Animal Diseases –
Aquaculture / Fish

Shrimp diseases

Infectious hypodermal and hematopoietic necrosis virus (IHHNV)Top

Epidemiology
The IHHNV is a linear single-stranded DNA with an estimated size of 4.1 kb. IHHNV is considered to be a member of the family Parvoviridae, genus Brevidensovirus. Most penaeid species can be infected with IHHNV, including the principal cultured species, P. monodon (black tiger shrimp/prawn), P. vannamei (Pacific white shrimp), and P. stylirostris (Pacific blue shrimp).

A large portion of the IHHNV genome has been found to be inserted in the genome of some genetic lines of P. monodon. There is no evidence that this variant of IHHNV is infectious.

Signs
IHHNV causes the chronic disease runt-deformity syndrome (RDS) in P. vannamei in which reduced, irregular growth, and cuticular deformities—rather than mortalities—are the principal effects. IHHNV infection in P. monodon is usually subclinical, but RDS, reduced growth rates, and reduced culture performance have been reported in IHHNV-infected stocks.

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Infectious myonecrosis virus (IMNV)Top

Epidemiology
IMNV is a totivirus, and closely related to giardia lamblia virus, a member of the family Totiviridae. The genome of IMNV consists of a single, double-stranded RNA molecule of 7560 bp. The principal host species in which IMNV is known to cause significant disease outbreaks and mortalities in farmed populations is P. vannamei.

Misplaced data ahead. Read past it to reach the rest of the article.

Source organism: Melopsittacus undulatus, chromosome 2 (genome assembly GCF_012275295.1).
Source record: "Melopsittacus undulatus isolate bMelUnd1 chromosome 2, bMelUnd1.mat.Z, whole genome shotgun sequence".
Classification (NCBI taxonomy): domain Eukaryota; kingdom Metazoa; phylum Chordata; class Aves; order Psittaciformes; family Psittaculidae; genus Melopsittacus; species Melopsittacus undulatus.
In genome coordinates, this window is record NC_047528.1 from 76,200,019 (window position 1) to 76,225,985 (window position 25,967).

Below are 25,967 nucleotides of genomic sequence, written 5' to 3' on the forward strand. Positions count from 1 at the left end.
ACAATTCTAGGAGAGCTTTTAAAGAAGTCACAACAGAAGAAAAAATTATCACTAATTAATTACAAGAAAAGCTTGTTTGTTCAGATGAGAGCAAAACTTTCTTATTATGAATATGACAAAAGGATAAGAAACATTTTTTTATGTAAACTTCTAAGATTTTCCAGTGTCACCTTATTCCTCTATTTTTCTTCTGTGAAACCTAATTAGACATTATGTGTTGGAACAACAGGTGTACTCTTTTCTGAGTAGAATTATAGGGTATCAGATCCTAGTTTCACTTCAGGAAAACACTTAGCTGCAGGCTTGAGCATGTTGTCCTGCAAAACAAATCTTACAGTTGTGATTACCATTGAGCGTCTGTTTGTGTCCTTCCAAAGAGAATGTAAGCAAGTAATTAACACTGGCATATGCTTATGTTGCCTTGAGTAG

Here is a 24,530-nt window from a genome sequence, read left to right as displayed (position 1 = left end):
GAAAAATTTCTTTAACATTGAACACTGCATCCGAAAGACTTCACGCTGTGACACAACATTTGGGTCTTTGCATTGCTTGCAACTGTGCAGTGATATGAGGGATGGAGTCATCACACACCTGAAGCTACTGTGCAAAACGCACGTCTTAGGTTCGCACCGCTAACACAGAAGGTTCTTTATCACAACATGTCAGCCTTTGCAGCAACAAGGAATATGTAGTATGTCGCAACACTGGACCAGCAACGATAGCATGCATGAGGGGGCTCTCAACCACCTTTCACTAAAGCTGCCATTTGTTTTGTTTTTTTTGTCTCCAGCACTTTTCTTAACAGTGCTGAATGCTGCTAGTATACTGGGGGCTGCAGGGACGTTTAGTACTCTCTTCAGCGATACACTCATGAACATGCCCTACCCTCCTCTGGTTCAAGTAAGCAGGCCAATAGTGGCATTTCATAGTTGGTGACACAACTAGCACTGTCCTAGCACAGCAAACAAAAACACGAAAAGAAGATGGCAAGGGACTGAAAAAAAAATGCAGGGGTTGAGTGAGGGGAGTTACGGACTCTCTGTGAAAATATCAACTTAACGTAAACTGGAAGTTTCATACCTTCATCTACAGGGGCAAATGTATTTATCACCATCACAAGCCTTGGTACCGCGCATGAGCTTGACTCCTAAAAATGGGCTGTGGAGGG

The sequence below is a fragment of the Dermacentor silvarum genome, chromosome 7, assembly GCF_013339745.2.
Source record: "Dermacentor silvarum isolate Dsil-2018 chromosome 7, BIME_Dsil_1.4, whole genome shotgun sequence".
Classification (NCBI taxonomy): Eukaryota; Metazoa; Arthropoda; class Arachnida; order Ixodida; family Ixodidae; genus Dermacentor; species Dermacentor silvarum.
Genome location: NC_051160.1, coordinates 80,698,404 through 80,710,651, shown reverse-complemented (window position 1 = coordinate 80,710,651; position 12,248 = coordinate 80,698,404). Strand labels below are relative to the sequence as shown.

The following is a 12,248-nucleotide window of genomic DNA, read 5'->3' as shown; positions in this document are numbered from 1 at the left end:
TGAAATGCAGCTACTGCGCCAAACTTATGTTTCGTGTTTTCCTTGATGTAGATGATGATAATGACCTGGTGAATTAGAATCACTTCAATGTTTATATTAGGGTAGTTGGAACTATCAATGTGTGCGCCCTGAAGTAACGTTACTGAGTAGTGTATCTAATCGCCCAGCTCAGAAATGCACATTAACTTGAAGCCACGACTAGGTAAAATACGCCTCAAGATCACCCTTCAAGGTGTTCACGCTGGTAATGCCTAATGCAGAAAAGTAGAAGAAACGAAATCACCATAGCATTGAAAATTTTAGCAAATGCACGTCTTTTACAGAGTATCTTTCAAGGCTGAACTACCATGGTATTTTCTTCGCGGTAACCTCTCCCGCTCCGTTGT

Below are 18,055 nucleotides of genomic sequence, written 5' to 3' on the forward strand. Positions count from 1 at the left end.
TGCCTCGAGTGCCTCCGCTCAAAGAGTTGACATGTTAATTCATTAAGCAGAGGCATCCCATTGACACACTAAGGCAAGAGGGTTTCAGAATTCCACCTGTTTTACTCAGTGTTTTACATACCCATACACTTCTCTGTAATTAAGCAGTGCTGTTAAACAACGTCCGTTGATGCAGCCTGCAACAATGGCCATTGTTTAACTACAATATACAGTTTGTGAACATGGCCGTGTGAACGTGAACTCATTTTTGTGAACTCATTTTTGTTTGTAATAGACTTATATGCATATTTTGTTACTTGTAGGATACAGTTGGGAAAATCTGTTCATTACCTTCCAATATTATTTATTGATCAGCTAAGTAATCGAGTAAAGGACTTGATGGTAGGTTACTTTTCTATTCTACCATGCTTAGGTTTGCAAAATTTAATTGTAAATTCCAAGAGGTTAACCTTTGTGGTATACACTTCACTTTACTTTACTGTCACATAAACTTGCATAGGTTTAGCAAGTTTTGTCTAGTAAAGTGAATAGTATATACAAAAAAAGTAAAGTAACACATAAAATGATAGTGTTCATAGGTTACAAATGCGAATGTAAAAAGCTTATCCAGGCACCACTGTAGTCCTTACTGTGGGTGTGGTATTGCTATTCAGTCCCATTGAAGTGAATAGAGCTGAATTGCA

Signs
Shrimp in the acute phase of IMNV will present focal to extensive white necrotic areas in striated (skeletal) muscles, especially in the distal abdominal segments and tail fan, which can become necrotic and reddened in some shrimp. Severely affected shrimp become moribund, and mortalities can be high immediately following a “stress” event and continue for several days.

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Taura syndrome virus (TSV)Top

Epidemiology
The genome of TSV consists of a linear, positive-sense single-stranded RNA of 10,205 nucleotides. TSV was listed as an unassigned species in the family Dicistroviridae in the most recent report of the International Committee on Taxonomy of Viruses.